Questions Raised About Fees Charged to State Exchanges

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By Sara Hansard

Dec. 9 — Leaders of two House committees Dec. 9 asked the Obama administration to explain why it allows states with failed Affordable Care Act health insurance exchanges to continue to collect user fees.

Hawaii, Nevada, New Mexico and Oregon, which were originally set up to be state-based marketplaces, had significant technological difficulties operating their websites and are now using the federally facilitated marketplace (FFM) platform, said the letter to Andrew Slavitt, acting administrator of the Centers for Medicare & Medicaid Services. The letter was signed by House Ways and Means Chairman Kevin Brady (R-Texas), Ways and Means Oversight Subcommittee Chairman Peter Roskam (R-Ill.), House Energy and Commerce Chairman Fred Upton (R-Mich.) and Energy and Commerce Oversight and Investigations Subcommittee Chairman Tim Murphy (R-Pa.). The four states cumulatively received more than $700 million in exchange establishment grants from the federal government, the letter said.

“Most Qualified Health Plans (QHPs) using the FFM system pay a 3.5 percent user fee on plans sold on the exchange to offset the administrative costs of the FFM,” the letter said. “However, CMS appears to allow the state exchanges using the FFM system flexibility to set and collect user fees sold in their respective states. CMS has apparently allowed at least two of these states (Oregon and Nevada), to retain 100 percent of the fees they collected. Essentially, this allows Oregon, Nevada, and any other state with this particular arrangement, to use the FFM for free while pocketing user fees charged to QHPs in their state for their own use.”

Costs Paid by All Taxpayers

The cost of the fees will be paid by all taxpayers, including those not using, as part of a $629 million appropriation requested by the CMS for fiscal 2016 to cover the FFM's expected user fee shortfall, the letter said. “Notwithstanding CMS's inability to control its own spending on the FFM, it is deeply troubling that CMS would opt to reward states with failed exchanges that cost taxpayers hundreds of millions of dollars in wasted establishment funding by allowing them to keep fees designed to fund FFM operations,” it said.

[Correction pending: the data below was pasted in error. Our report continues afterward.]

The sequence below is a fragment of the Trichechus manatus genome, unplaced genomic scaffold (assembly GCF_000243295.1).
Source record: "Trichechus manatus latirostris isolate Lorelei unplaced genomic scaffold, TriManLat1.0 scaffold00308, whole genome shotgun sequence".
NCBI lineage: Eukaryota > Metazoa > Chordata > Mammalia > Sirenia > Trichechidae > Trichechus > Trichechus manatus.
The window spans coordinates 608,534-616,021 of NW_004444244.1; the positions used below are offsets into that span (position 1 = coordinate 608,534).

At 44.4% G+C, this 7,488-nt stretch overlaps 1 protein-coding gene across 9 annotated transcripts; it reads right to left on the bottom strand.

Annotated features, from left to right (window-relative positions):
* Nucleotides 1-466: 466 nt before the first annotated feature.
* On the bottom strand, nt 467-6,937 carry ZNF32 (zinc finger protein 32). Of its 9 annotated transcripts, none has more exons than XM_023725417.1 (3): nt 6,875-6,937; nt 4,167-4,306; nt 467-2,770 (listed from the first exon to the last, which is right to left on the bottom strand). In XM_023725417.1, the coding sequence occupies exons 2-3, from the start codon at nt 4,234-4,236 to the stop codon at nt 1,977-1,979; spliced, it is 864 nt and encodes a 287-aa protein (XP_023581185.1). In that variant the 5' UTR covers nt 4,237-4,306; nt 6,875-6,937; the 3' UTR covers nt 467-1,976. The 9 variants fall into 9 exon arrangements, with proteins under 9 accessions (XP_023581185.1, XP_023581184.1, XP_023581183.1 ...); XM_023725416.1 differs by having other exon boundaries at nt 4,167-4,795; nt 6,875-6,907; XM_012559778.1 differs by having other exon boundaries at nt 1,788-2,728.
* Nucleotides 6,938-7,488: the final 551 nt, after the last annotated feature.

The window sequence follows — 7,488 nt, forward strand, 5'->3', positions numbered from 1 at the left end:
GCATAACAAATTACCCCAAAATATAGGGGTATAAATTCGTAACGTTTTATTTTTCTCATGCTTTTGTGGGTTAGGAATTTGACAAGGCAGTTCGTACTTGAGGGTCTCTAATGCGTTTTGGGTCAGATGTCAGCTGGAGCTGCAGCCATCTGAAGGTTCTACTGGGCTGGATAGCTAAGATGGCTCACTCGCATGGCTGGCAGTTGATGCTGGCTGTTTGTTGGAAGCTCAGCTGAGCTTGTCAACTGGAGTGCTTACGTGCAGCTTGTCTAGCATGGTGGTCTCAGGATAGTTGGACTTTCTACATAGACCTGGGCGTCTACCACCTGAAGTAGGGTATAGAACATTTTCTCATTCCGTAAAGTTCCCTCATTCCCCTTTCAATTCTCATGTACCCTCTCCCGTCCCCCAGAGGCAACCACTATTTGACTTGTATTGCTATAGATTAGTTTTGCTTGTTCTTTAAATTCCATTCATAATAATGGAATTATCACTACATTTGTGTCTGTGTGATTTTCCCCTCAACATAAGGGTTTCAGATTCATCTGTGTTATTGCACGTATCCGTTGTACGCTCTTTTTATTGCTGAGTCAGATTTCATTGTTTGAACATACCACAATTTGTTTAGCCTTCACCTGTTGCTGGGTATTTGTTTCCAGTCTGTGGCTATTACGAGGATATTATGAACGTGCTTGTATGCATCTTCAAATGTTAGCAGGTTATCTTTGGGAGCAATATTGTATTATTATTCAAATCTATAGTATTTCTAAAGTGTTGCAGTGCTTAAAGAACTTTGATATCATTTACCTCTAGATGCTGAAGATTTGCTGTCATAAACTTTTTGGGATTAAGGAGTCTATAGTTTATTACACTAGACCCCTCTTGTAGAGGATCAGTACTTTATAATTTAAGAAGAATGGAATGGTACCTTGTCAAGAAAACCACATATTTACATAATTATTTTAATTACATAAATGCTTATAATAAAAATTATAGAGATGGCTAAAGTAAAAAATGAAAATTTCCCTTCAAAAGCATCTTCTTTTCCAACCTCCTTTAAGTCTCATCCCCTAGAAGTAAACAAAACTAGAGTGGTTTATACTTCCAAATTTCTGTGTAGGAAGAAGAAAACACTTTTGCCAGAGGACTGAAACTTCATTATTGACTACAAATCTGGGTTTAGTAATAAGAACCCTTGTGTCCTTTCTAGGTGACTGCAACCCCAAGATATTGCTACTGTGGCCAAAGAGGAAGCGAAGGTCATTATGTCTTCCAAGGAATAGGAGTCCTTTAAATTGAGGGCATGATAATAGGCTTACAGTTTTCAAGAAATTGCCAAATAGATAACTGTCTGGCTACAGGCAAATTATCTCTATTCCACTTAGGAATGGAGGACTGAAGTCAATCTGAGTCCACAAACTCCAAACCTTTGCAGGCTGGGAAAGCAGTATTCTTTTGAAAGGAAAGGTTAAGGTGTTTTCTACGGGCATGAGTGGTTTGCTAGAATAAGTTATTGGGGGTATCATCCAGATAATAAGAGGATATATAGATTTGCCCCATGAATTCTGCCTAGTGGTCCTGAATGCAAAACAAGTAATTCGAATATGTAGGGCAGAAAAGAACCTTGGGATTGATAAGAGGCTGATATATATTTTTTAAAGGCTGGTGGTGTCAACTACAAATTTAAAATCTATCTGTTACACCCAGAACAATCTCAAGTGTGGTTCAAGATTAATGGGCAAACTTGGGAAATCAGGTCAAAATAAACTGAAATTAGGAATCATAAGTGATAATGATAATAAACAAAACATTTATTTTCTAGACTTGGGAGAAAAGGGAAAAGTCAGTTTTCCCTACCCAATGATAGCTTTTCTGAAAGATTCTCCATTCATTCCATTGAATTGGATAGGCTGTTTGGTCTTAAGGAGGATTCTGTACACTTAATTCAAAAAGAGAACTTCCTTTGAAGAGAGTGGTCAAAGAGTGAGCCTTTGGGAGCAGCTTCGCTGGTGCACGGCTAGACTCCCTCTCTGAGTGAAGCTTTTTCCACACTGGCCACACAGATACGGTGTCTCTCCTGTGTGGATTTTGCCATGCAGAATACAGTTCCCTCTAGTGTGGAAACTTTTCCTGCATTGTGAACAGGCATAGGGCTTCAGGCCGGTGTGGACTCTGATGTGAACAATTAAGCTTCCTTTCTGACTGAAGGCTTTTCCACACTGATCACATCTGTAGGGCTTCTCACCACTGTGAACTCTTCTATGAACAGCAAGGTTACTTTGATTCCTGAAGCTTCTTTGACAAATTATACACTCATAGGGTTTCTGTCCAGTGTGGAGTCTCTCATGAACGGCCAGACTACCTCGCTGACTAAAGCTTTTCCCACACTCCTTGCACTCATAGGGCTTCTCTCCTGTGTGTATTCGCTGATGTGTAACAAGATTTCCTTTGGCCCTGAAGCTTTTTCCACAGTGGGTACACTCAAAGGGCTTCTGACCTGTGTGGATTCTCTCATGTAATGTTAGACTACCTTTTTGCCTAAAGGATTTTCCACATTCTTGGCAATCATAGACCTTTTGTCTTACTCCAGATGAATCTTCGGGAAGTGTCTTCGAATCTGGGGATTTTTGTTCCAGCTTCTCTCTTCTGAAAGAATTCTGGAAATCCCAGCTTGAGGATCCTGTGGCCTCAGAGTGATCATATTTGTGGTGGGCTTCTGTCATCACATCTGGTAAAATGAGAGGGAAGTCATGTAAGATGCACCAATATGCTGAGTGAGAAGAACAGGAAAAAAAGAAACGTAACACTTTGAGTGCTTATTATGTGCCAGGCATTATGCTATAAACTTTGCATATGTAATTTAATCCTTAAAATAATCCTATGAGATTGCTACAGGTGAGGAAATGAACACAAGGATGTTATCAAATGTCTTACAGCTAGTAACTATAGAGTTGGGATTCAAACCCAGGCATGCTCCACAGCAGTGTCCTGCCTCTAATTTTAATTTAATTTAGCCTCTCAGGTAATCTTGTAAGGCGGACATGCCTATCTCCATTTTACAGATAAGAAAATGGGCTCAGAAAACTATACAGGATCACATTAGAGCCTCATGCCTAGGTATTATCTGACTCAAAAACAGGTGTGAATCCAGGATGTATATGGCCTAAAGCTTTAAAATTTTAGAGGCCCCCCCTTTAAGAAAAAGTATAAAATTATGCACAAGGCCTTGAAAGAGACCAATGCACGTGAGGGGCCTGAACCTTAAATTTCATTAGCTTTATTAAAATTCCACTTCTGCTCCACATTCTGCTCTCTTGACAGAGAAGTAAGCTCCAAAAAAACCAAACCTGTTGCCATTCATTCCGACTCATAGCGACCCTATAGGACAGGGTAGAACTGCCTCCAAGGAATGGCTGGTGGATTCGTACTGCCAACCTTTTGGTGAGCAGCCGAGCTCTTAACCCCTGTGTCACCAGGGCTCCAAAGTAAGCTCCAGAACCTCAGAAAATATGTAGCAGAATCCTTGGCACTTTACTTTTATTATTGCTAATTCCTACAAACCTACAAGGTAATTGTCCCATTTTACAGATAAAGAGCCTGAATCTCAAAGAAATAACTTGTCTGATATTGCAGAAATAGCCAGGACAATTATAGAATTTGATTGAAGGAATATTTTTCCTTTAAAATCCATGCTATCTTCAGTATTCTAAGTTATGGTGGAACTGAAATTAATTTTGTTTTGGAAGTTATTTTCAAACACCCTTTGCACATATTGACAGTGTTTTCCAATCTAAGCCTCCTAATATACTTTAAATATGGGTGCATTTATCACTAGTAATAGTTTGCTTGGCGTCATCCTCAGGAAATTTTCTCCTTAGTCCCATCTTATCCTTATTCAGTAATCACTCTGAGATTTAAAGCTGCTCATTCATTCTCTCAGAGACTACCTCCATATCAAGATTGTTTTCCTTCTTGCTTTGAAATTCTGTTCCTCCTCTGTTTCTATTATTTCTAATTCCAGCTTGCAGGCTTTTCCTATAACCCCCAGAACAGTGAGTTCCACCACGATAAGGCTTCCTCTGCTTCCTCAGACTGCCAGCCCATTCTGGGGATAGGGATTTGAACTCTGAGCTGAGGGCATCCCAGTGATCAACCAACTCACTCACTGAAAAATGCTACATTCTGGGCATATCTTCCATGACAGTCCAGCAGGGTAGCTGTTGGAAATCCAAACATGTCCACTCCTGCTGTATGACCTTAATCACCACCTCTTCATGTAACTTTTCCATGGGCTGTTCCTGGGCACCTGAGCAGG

The CMS recently outlined a proposal for assessing a 3 percent fee on state exchanges using, reflecting the Department of Health and Human Services' actual costs of running the exchange, the letter said. It referred to the agency's Notice of Benefit and Payment Parameters for 2017 proposed rule released Nov. 20 (225 HCDR, 11/23/15).

However, the proposed fee wouldn't go into effect until 2017, “allowing these states to continue using the FFM for free for a year or more,” the letter said. In addition, the CMS is considering reducing the fee assessed to 1.5 percent to ease the administrative burden for the states, it said.

“For 2016 and possibly beyond, these proposals will continue to allow states like Oregon, which wasted more than $300 million building a failed exchange, to collect fees from plans sold on the federal exchange while contributing nothing to the administrative costs of running,” the letter said. “Ultimately, taxpayers will likely be required to bear the cost.”

Questions at Dec. 8 Hearing

At a Dec. 8 hearing by the Energy and Commerce Oversight and Investigations Subcommittee on the state exchanges, Slavitt was questioned by Rep. Markwayne Mullin (R-Okla.) about fees paid by the four state marketplaces, which are classified as federally supported marketplaces (236 HCDR, 12/9/15).

In determining the fee for the four states in the notice of benefit and payment parameters proposed rule, “The first thing we had to do is determine how much is the appropriate amount to pay given that the state maintains a lot of responsibilities,” such as operating call centers and collecting tax information, Slavitt said in response to Mullin's questions. Information technology only accounts for 30 percent to 50 percent of the cost of operating state exchanges, he said.

In 2016 the fee is being waived for the four states, Slavitt said at the hearing. The 2017 fee for the four states will be set to “even the tables,” he said.

The Dec. 9 letter asked Slavitt to respond to requests for more information on the fees by Dec. 22.

To contact the reporter on this story: Sara Hansard in Washington at

To contact the editor responsible for this story: Janey Cohen at